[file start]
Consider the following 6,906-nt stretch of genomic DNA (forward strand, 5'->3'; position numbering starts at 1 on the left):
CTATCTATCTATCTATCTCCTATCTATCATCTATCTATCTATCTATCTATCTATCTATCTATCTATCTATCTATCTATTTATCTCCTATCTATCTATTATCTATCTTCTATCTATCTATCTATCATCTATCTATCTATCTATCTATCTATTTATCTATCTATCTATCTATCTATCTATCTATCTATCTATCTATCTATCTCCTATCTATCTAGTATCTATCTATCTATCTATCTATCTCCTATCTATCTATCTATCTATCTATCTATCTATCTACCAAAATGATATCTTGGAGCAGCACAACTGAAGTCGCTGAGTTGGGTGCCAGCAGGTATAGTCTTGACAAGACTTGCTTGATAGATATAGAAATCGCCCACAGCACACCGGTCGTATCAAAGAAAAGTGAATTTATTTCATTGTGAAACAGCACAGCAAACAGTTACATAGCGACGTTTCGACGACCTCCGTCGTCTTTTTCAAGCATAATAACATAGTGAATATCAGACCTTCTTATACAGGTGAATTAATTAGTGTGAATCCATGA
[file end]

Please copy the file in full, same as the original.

Consider the following 6,906-nt stretch of genomic DNA (forward strand, 5'->3'; position numbering starts at 1 on the left):
CTATCTATCTATCTATCTCCTATCTATCATCTATCTATCTATCTATCTATCTATCTATCTATCTATCTATCTATCTATTTATCTCCTATCTATCTATTATCTATCTTCTATCTATCTATCTATCATCTATCTATCTATCTATCTATCTATTTATCTATCTATCTATCTATCTATCTATCTATCTATCTATCTATCTATCTCCTATCTATCTAGTATCTATCTATCTATCTATCTATCTCCTATCTATCTATCTATCTATCTATCTATCTATCTACCAAAATGATATCTTGGAGCAGCACAACTGAAGTCGCTGAGTTGGGTGCCAGCAGGTATAGTCTTGACAAGACTTGCTTGATAGATATAGAAATCGCCCACAGCACACCGGTCGTATCAAAGAAAAGTGAATTTATTTCATTGTGAAACAGCACAGCAAACAGTTACATAGCGACGTTTCGACGACCTCCGTCGTCTTTTTCAAGCATAATAACATAGTGAATATCAGACCTTCTTATACAGGTGAATTAATTAGTGTGAATCCATGA